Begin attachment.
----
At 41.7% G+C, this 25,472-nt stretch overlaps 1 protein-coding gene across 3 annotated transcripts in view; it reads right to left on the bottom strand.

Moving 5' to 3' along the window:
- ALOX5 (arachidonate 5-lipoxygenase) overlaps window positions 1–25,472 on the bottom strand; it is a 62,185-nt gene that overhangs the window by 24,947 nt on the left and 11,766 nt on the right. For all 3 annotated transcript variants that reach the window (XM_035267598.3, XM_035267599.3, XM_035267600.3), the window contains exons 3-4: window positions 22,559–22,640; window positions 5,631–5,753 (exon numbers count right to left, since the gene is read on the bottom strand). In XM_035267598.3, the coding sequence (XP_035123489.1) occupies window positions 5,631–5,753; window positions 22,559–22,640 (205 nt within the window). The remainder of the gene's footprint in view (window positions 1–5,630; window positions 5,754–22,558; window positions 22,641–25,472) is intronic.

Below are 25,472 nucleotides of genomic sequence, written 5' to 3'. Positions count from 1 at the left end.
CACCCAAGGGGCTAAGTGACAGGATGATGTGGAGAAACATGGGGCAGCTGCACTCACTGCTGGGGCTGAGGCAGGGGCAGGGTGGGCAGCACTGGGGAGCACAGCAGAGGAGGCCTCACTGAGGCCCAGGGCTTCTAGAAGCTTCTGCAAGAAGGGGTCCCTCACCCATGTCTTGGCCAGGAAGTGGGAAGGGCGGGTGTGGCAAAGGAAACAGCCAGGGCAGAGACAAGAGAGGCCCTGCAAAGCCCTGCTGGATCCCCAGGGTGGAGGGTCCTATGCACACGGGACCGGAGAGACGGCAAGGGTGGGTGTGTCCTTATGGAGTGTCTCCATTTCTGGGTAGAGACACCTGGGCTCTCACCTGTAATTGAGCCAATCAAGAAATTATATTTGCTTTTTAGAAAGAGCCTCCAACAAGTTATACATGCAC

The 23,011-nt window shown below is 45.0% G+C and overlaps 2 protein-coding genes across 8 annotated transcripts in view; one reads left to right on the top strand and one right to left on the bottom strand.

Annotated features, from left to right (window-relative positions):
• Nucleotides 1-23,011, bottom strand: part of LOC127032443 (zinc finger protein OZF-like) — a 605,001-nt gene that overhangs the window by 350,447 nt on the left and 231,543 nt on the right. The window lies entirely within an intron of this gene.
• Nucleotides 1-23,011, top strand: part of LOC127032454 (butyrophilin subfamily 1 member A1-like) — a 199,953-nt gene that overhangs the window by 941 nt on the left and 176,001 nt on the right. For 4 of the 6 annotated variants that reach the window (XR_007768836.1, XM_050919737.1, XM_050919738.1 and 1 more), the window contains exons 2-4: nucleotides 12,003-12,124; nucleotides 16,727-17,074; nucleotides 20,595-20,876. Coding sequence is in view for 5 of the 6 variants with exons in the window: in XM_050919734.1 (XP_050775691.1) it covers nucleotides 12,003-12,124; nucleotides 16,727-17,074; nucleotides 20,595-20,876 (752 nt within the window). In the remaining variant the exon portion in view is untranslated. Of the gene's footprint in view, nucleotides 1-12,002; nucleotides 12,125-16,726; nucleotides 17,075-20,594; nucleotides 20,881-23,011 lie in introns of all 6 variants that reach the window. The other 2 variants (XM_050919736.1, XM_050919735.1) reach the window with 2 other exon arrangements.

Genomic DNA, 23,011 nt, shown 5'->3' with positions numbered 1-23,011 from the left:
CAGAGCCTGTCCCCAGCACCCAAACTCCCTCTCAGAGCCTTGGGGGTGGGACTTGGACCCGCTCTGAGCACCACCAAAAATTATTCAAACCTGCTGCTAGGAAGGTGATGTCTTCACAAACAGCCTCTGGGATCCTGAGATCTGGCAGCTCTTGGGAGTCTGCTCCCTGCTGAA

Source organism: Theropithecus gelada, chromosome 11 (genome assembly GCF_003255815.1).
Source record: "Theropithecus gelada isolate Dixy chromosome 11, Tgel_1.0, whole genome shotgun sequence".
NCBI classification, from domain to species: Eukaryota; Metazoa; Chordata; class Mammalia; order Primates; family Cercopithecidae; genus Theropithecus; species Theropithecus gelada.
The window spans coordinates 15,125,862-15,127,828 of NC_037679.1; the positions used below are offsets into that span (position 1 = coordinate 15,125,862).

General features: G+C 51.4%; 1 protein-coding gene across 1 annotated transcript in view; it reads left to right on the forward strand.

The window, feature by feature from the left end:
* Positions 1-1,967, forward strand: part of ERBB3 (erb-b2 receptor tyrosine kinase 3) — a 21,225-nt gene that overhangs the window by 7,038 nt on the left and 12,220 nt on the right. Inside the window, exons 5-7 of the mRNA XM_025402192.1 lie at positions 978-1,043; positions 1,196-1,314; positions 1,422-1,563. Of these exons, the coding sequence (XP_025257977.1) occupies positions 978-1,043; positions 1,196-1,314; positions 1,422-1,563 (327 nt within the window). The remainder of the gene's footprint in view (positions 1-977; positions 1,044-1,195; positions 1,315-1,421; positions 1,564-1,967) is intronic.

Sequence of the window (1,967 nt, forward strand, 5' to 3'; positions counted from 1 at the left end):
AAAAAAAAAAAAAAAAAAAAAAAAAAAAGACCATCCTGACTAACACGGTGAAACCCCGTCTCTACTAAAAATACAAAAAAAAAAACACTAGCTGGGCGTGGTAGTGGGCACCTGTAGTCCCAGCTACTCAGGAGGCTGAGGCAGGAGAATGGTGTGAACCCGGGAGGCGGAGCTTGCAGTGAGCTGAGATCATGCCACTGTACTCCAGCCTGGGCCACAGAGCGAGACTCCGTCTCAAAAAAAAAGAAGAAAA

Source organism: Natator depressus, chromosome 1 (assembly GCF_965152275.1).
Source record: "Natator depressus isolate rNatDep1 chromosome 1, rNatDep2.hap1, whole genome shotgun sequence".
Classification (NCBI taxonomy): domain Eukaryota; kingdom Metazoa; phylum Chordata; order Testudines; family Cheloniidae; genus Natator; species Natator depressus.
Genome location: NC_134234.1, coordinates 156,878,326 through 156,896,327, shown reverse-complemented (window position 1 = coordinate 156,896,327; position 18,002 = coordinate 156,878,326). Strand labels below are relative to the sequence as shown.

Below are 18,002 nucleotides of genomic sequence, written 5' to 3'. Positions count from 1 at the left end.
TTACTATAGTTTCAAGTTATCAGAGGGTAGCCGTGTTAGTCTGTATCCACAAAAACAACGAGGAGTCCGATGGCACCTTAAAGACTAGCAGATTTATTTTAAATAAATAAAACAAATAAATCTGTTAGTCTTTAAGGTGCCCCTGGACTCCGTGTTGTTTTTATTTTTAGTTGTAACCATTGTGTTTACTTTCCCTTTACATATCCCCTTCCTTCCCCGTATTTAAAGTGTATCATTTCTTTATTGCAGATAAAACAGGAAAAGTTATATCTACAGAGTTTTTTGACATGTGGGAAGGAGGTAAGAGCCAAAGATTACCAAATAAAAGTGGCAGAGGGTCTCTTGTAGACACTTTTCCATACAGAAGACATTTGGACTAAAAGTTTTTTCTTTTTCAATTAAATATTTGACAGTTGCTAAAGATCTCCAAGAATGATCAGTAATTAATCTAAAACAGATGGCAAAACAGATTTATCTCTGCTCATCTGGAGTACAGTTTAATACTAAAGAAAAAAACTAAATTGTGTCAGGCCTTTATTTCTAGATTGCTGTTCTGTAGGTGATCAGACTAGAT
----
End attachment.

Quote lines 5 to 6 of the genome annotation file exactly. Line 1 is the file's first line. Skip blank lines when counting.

CACCCAAGGGGCTAAGTGACAGGATGATGTGGAGAAACATGGGGCAGCTGCACTCACTGCTGGGGCTGAGGCAGGGGCAGGGTGGGCAGCACTGGGGAGCACAGCAGAGGAGGCCTCACTGAGGCCCAGGGCTTCTAGAAGCTTCTGCAAGAAGGGGTCCCTCACCCATGTCTTGGCCAGGAAGTGGGAAGGGCGGGTGTGGCAAAGGAAACAGCCAGGGCAGAGACAAGAGAGGCCCTGCAAAGCCCTGCTGGATCCCCAGGGTGGAGGGTCCTATGCACACGGGACCGGAGAGACGGCAAGGGTGGGTGTGTCCTTATGGAGTGTCTCCATTTCTGGGTAGAGACACCTGGGCTCTCACCTGTAATTGAGCCAATCAAGAAATTATATTTGCTTTTTAGAAAGAGCCTCCAACAAGTTATACATGCAC

The 23,011-nt window shown below is 45.0% G+C and overlaps 2 protein-coding genes across 8 annotated transcripts in view; one reads left to right on the top strand and one right to left on the bottom strand.